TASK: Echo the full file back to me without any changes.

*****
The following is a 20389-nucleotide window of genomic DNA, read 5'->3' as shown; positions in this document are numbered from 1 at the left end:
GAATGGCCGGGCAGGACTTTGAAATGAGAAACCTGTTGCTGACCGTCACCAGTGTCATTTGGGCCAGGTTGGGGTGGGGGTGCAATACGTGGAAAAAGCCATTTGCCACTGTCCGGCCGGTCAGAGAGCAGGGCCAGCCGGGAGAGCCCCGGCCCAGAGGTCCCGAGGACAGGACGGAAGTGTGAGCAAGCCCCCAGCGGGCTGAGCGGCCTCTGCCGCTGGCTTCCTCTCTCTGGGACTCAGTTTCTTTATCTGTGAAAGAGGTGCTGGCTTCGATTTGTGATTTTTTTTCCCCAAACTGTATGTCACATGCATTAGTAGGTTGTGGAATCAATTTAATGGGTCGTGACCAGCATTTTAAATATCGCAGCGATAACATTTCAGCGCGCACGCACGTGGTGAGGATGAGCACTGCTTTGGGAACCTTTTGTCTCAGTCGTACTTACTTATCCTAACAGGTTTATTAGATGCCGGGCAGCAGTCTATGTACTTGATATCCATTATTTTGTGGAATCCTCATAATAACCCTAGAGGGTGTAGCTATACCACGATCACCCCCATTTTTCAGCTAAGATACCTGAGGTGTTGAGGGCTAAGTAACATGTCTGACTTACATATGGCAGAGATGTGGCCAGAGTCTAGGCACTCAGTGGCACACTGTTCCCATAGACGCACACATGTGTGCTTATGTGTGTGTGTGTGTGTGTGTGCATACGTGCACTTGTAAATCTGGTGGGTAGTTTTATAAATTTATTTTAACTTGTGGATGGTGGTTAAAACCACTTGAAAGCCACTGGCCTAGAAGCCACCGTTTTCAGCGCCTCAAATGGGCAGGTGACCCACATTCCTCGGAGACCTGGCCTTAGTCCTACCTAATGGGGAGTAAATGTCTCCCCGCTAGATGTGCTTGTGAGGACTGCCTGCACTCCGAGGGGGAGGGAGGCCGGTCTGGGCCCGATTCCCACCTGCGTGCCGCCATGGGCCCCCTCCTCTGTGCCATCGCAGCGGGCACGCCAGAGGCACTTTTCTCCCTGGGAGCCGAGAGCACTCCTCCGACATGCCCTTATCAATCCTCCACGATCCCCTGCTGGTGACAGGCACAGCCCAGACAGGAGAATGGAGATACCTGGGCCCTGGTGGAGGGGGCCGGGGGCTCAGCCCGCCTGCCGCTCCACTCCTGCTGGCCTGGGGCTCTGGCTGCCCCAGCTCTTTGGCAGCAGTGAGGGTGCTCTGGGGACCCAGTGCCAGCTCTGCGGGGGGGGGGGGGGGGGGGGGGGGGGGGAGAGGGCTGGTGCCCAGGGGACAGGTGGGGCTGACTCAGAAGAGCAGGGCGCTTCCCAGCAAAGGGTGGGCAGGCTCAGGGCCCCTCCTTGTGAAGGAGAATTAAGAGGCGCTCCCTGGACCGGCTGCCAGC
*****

The following is a 20389-nucleotide window of genomic DNA, read 5'->3' as shown; positions in this document are numbered from 1 at the left end:
GAATGGCCGGGCAGGACTTTGAAATGAGAAACCTGTTGCTGACCGTCACCAGTGTCATTTGGGCCAGGTTGGGGTGGGGGTGCAATACGTGGAAAAAGCCATTTGCCACTGTCCGGCCGGTCAGAGAGCAGGGCCAGCCGGGAGAGCCCCGGCCCAGAGGTCCCGAGGACAGGACGGAAGTGTGAGCAAGCCCCCAGCGGGCTGAGCGGCCTCTGCCGCTGGCTTCCTCTCTCTGGGACTCAGTTTCTTTATCTGTGAAAGAGGTGCTGGCTTCGATTTGTGATTTTTTTTCCCCAAACTGTATGTCACATGCATTAGTAGGTTGTGGAATCAATTTAATGGGTCGTGACCAGCATTTTAAATATCGCAGCGATAACATTTCAGCGCGCACGCACGTGGTGAGGATGAGCACTGCTTTGGGAACCTTTTGTCTCAGTCGTACTTACTTATCCTAACAGGTTTATTAGATGCCGGGCAGCAGTCTATGTACTTGATATCCATTATTTTGTGGAATCCTCATAATAACCCTAGAGGGTGTAGCTATACCACGATCACCCCCATTTTTCAGCTAAGATACCTGAGGTGTTGAGGGCTAAGTAACATGTCTGACTTACATATGGCAGAGATGTGGCCAGAGTCTAGGCACTCAGTGGCACACTGTTCCCATAGACGCACACATGTGTGCTTATGTGTGTGTGTGTGTGTGTGTGCATACGTGCACTTGTAAATCTGGTGGGTAGTTTTATAAATTTATTTTAACTTGTGGATGGTGGTTAAAACCACTTGAAAGCCACTGGCCTAGAAGCCACCGTTTTCAGCGCCTCAAATGGGCAGGTGACCCACATTCCTCGGAGACCTGGCCTTAGTCCTACCTAATGGGGAGTAAATGTCTCCCCGCTAGATGTGCTTGTGAGGACTGCCTGCACTCCGAGGGGGAGGGAGGCCGGTCTGGGCCCGATTCCCACCTGCGTGCCGCCATGGGCCCCCTCCTCTGTGCCATCGCAGCGGGCACGCCAGAGGCACTTTTCTCCCTGGGAGCCGAGAGCACTCCTCCGACATGCCCTTATCAATCCTCCACGATCCCCTGCTGGTGACAGGCACAGCCCAGACAGGAGAATGGAGATACCTGGGCCCTGGTGGAGGGGGCCGGGGGCTCAGCCCGCCTGCCGCTCCACTCCTGCTGGCCTGGGGCTCTGGCTGCCCCAGCTCTTTGGCAGCAGTGAGGGTGCTCTGGGGACCCAGTGCCAGCTCTGCGGGGGGGGGGGGGGGGGGGGGGGGGGGGAGAGGGCTGGTGCCCAGGGGACAGGTGGGGCTGACTCAGAAGAGCAGGGCGCTTCCCAGCAAAGGGTGGGCAGGCTCAGGGCCCCTCCTTGTGAAGGAGAATTAAGAGGCGCTCCCTGGACCGGCTGCCAGC